Thomas Jefferson Papers

To Thomas Jefferson from John Thomas Mason, with Jefferson’s Reply, 31 March 1802

From John Thomson Mason, with Jefferson’s Reply

31st Mar 1802

I am requested by the wife of1 Frederick Long to State his Case with a view to submit it to the President. at this length of time I cannot state the evidence with particularity, I can only speak generally. He was indicted upon two Counts, the one for stealing sundry articles, the other for receiving stolen goods knowing them to have been stolen. The evidence was, that he as a Cartman had assisted to move doctor Bullus, some of the articles committed to his charge, and among others a spring Lancett, of the value of five Dollars, was missing, and some time after, on searching Longs house, for other things, supposed to have been stolen, this Lancett was found in his possession. A number of Marines Cloathing had been missing from their encampment, and by the Marines were said to be stolen from them, many articles of this kind were found in his house, but this being about the time that a great number of Marines had been discharged, and it appearing that those discharged, sold, gave away, and in some instances threw away their blankets, and cloathing, the Jury acquitted Long upon the second Count in the Indictmt., and upon the first Count found him guilty of stealing the Lancett, and perhaps some few articles of cloathing which a Marine, then in service, swore had been stolen from him. The Court were I believe satisfied with the verdict, I thought it a good verdict, at all events I thought Long had no reason to complain of it. He was whipped, and is now confined for the costs of the prosecution, & perhaps for some small fine imposed upon him. He is a poor man, unable to pay those Costs, and a hard working industrious man, I wish I could say more for him. I am informed, and believe it to be true, that he is very sick with the Meazles in Jail, which is a dreadful place, that he has three or four small Children, all very sick with the same complaint, and who are suffering very much for the necessaries of life. I do most willingly release him from my fee, I have no doubt the other officers will do the same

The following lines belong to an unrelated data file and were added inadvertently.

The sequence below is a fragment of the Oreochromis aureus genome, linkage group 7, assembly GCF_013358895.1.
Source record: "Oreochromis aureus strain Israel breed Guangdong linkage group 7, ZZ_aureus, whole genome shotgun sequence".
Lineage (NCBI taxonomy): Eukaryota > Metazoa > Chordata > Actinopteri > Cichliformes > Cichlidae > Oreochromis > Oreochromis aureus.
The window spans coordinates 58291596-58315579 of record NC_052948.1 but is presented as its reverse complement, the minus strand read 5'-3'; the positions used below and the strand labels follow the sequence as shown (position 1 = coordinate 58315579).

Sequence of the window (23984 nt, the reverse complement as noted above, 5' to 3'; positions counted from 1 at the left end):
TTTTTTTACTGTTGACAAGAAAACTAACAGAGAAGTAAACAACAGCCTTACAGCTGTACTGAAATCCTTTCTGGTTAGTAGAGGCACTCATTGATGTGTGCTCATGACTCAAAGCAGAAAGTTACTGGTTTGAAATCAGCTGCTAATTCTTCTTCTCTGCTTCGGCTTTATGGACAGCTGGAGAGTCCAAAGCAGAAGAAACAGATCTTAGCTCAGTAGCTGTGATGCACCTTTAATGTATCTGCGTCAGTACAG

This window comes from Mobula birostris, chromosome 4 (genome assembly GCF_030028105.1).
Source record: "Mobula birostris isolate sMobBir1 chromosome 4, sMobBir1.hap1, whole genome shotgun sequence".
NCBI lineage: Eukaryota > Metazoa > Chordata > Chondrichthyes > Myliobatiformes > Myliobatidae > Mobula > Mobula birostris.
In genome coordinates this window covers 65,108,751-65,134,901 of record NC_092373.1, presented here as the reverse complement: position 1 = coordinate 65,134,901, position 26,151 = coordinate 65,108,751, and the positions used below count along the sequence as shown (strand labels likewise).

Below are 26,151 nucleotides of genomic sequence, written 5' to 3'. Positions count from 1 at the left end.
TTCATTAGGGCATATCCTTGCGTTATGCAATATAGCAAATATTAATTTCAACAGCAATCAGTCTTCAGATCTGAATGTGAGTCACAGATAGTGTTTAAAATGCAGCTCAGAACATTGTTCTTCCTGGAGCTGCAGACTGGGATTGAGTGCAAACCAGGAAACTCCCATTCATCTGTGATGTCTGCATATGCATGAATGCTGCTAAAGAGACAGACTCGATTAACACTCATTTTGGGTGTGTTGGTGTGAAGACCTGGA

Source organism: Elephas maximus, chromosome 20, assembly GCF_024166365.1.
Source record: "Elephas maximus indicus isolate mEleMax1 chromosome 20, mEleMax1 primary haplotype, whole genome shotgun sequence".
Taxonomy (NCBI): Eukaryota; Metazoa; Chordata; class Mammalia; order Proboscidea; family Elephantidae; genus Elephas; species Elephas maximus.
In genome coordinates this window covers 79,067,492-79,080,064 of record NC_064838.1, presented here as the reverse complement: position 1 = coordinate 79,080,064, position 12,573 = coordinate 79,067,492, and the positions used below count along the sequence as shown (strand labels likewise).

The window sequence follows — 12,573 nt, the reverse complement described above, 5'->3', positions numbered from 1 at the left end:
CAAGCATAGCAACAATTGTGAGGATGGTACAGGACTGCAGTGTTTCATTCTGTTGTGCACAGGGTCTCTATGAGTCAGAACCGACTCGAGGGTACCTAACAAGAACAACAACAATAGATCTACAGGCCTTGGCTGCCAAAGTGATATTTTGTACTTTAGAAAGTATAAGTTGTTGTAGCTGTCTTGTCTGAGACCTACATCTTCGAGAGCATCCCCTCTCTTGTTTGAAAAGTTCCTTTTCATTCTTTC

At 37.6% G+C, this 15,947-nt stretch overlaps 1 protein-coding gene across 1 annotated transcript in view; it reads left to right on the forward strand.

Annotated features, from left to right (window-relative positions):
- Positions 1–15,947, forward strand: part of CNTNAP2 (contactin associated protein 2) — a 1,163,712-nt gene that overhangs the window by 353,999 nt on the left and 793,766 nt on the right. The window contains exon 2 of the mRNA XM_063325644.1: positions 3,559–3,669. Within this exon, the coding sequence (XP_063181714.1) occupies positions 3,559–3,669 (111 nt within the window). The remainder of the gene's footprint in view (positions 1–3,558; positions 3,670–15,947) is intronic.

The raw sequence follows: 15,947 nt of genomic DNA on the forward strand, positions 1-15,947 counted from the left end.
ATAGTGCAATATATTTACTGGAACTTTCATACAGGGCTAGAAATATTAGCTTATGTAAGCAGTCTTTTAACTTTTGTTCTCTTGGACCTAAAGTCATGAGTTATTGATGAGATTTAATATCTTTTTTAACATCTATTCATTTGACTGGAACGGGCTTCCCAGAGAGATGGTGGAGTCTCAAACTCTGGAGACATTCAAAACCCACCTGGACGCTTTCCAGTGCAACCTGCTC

J. T. Mason DA for the US

[Reply by TJ:]

Under all the circumstances of this case I think it is proper that a pardon issue to the prisoner.

Th: Jefferson

April 3. 1802.

RC (DNA: RG 59, GPR); with TJ’s reply on verso.

TJ signed a pardon on 3 Apr. releasing FREDERICK LONG from the remainder of his sentence, citing Long’s inability to pay his fine and his suffering in prison “under a disease that may, if not removed, prove fatal to him” (FC in Lb in same).

ASSISTED TO MOVE DOCTOR BULLUS: after dissolving a partnership in May 1801, John Bullus moved to a store of his own “east of the six Buildings” where he sold a large assortment of drugs and medicines (Washington Federalist, 3 June, 10 July 1801).

1Preceding three words interlined.

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